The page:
Different topic. Have just heard Tony Blair will NOT be President of The European Union. I’m delighted. Looks like we’ll be ruled by Angela Merkel after all. Ah well so much for WW2. How do you all see The European Union? A load of unelected bureaucrats bleeding The European People of their money?

  10. 10 Chinese Australian
    May 7, 2008 at 04:24

    While I am an ethnic Chinese living abroad, I don’t feel that I’m being treated or seen differently. If anything, I noticed that the Westerners I met have mostly been understanding of our feelings. They see that opportunist as these protests may be, the Beijing Olympics is probably the best chance these pro-Tibet, or indeed any anti-Beijing (note I won’t call it “anti-Chinese”), forces will have in getting their voices heard. If the Iraq and Afghanistan wars drag on to 2012, we may well see similar anti-London protests happening at the next torch relay especially as it travels through the Arab world.

    While I don’t agree with the typically crude, nationalistic response of the Chinese leadership, I also doubt the effectiveness of the tactics, or even the sincerity, of some of these pro-Tibetan “activists”. It may be easy for them to launch spectacular stunts in the safety of the Free World, have they considered that by rousing the nationalistic feelings of the general Chinese population, their actions may well have put the Tibetans in even greater risks and potentially fatally jeopardised the progressively soft-line approach of Beijing toward minority people? One would say that the Tibetans now have much reduced freedom now than before the unrest.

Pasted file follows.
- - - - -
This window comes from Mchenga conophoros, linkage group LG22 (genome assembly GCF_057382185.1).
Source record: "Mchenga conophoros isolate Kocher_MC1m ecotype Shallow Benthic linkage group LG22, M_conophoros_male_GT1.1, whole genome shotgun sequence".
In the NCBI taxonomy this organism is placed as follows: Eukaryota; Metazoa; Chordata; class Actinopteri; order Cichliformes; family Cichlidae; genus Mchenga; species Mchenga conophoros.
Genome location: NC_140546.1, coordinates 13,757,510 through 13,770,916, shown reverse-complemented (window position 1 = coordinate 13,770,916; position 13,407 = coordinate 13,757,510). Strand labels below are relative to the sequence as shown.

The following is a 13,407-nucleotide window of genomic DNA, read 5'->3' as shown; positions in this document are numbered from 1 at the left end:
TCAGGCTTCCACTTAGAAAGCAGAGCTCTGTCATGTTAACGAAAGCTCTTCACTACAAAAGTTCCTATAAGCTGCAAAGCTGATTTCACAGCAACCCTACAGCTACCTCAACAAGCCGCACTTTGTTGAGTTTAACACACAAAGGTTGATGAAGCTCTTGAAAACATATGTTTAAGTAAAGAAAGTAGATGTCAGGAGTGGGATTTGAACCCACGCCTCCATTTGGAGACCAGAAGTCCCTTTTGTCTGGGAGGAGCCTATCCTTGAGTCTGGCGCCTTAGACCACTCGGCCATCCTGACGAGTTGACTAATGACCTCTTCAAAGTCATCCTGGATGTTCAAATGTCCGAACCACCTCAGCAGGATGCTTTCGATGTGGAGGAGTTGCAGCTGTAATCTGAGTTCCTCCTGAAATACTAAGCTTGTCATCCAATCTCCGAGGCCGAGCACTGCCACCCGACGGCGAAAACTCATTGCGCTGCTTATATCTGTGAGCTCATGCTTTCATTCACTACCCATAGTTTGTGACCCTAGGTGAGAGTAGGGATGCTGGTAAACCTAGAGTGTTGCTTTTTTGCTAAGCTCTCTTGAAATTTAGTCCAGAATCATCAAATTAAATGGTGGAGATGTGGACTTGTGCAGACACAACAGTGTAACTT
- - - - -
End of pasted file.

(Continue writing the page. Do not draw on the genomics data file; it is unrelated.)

My advise to all Tibetan sympathisers is simple. Think of the consequence of the impact an angry Chinese population will have on the livelihood of the Tibetans. As one of the commentors in the “Happy Birthday Israel” blog said, “Israel exists… Time to accept reality.” The current reality is this: Tibet is currently part of China. Accept this fact and use this as a departing point. It would be far easier to “free” (subject to interpretation) the Tibetans when the common Chinese people are on-side and sympathetic, rather than angry and alienated.

  11. 11 John in Germany
    May 7, 2008 at 07:50

    There is nothing more relaxing than watching a nursing mother feeding,
    it is one of the most natural things in the whole world. Western civilisation has deemed it to become a moral problem, but mothers have the right to feed openly or in private. Saying this, no-one but no-one has the right to condemn a mother if she wishes to nurture her baby in the open.

    Has anyone heard of a feeding mother accusing someone, man or woman of being a voyeur.?.

    It what makes the world go round.

    John in Germany

Leave a Reply

Fill in your details below or click an icon to log in:

WordPress.com Logo

You are commenting using your WordPress.com account. Log Out /  Change )

Twitter picture

You are commenting using your Twitter account. Log Out /  Change )

Facebook photo

You are commenting using your Facebook account. Log Out /  Change )

Connecting to %s

%d bloggers like this: